United Nations Operation in Somalia II

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operation area Somalia
German name United Nations Operation in Somalia II
English name United Nations Operation in Somalia II
Based on UN resolution 814 (March 26 1993)
Type of mission Peace mission
Beginning March 1993
The End March 1995
Operating strength (min.) 28,000 military and police officers
2,800 international / local civilians
Deaths 147
costs US $ 1.643 billion
Location of the operational area LocationSomalia.svg
Map overview
UNOSOM II lead nations and areas of responsibility, August 1993

The United Nations Operation in Somalia II ( UNOSOM II , German  Operation of the United Nations in Somalia II ) was a peacekeeping mission of the United Nations in Somalia from March 1993 to March 1995. It was based on the resolution 814 of the UN Security Council from March 26th Established in 1993 to replace the multinational Unified Task Force (UNITAF), which fought for neutrality and non- involvement in the Somali civil war . It was withdrawn by March 1995.


The predecessor mission UNOSOM I was set up in April 1992 to monitor a ceasefire between the warlords Mohammed Farah Aidid and Ali Mahdi Mohammed and to coordinate humanitarian aid for those affected by the famine in Somalia . However, since the UNOSOM I was not authorized to use force to achieve these goals, the situation in Somalia, the multinational Eingreifverband UNITAF under the leadership was in December 1992, after a sharp deterioration in US from the UN Security Council authorized, "by any means necessary “To create a safe environment for humanitarian aid operations. In March 1993 UNOSOM II took over this mission from UNITAF. The coercive measures now possible to create and secure peace include, among other things, the monitoring of truces, the confiscation of illegal weapons and mine clearance. UNOSOM also provided support in rebuilding the police force and political structures.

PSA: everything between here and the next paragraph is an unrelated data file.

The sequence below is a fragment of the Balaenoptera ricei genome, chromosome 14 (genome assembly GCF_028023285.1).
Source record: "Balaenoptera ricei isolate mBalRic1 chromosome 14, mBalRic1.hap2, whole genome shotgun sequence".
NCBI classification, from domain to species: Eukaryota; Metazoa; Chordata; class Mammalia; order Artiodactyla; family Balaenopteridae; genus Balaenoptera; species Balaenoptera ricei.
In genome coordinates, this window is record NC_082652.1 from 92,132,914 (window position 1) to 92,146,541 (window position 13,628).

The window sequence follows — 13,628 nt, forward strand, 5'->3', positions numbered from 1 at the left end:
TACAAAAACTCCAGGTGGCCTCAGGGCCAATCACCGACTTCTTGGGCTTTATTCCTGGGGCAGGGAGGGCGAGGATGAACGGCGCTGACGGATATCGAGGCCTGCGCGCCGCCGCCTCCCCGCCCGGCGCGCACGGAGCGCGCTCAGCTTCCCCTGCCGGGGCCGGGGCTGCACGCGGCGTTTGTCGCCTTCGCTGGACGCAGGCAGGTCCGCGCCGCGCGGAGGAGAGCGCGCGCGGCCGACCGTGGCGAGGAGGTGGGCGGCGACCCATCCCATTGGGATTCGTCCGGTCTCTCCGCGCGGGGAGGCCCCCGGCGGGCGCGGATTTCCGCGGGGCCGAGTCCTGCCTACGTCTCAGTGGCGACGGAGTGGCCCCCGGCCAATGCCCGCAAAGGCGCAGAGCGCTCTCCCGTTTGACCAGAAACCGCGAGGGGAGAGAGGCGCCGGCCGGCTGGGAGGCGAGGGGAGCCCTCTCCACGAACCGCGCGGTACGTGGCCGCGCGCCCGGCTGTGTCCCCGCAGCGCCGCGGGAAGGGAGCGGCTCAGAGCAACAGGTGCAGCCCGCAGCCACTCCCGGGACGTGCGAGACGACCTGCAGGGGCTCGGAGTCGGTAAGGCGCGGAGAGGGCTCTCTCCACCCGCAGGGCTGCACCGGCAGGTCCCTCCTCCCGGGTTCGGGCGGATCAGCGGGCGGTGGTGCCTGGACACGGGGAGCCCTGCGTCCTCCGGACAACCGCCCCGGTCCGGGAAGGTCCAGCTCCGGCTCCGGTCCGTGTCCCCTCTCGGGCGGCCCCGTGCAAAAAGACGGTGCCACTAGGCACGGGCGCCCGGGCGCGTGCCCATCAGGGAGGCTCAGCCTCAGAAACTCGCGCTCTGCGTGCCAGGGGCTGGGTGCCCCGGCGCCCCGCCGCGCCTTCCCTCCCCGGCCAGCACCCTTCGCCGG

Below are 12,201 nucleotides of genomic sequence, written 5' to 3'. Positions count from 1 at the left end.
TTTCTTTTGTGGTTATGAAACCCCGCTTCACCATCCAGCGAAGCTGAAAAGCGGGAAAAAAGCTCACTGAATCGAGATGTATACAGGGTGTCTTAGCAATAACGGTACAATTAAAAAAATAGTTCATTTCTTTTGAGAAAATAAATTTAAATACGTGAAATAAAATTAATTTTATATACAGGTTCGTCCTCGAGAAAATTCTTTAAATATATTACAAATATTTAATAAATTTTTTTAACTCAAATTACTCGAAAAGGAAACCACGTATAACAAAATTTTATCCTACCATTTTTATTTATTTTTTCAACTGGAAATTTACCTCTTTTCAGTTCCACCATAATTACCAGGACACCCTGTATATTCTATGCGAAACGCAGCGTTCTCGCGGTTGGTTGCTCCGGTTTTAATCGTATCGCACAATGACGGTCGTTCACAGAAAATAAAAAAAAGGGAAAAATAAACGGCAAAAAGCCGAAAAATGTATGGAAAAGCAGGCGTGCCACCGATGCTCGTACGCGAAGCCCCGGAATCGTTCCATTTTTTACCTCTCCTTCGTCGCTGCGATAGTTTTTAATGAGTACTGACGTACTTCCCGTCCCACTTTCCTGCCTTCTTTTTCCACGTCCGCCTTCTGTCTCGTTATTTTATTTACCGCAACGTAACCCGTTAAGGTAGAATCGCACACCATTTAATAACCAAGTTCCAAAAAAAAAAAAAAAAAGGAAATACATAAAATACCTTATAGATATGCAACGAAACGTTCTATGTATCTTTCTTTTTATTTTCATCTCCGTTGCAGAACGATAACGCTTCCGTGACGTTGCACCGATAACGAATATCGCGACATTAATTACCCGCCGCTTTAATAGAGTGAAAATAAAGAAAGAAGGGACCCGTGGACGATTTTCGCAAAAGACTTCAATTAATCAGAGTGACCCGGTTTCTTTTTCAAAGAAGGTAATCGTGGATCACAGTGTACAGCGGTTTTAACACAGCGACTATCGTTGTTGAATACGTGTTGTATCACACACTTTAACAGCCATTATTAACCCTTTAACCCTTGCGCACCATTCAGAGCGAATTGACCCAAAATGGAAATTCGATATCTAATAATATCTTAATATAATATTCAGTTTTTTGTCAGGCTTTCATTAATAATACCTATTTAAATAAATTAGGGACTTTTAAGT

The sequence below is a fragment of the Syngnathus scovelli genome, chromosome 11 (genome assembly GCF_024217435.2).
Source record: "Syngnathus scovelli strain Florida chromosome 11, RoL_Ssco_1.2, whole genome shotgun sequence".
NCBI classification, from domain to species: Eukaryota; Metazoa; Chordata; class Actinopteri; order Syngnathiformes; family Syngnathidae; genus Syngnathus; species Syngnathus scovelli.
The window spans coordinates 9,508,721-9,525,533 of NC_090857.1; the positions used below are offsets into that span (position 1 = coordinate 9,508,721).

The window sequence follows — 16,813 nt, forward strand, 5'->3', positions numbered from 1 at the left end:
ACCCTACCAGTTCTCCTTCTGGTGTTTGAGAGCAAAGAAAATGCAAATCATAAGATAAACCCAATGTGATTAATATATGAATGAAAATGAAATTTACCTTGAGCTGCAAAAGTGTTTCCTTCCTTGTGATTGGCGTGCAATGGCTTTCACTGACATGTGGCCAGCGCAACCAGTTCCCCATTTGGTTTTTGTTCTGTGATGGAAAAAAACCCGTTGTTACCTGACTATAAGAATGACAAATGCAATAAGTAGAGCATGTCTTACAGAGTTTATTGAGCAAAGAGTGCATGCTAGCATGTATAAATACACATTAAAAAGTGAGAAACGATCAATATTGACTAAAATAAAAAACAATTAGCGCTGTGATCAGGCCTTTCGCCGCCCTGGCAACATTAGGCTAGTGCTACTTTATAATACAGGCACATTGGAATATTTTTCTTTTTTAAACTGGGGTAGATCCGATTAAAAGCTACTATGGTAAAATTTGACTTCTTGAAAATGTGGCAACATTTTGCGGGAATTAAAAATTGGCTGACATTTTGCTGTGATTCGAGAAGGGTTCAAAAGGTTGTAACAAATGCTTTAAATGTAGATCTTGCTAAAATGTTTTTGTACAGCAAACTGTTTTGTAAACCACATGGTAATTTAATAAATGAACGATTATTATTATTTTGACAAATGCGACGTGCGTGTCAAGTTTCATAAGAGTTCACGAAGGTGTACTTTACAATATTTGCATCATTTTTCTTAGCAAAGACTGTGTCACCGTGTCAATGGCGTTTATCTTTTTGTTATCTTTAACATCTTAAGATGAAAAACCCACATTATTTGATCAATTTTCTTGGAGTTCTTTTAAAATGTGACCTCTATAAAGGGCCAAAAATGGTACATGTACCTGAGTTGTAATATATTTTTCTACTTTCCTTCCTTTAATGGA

The Federal Republic of Germany participated in the mission directly with the German Somalia Support Association . The unit stationed in Beledweyne comprised up to 1,725 ​​soldiers and was a strengthened supply and transport unit.

Ferret armored wheeled vehicle of the Nepalese army during use in Somalia 1993

The mission ended in March 1995. To this day, it is still debated whether it was a success or not. The main disputes in this regard are whether the primary goal of the UN was to provide for the people or to create peace; while an improvement in the humanitarian situation succeeded, at least in the short term, attempts to secure a lasting peace remained unsuccessful.

From an American perspective, the UNOSOM II mission was a debacle because of 18 deaths and the Battle of Mogadishu (made known to a wider public through the film Black Hawk Down ). This is considered to be a major reason for the reluctance of the US and the rest of the world community to intervene in the 1994 genocide in Rwanda .

After the end of UNOSOM II, the UN Political Bureau for Somalia (UNPOS) was established to continue the UN's efforts to achieve peace in Somalia.


  • Hans Krech : The Civil War in Somalia (1988-1996): A manual . tape 1 . Köster, Berlin 1996, ISBN 3-89574-210-4 (Armed conflicts after the end of the East-West conflict).
  • Mathias Weber: The UN mission in Somalia . MW Verlag, Denzlingen 1997, ISBN 3-9805387-0-2 .

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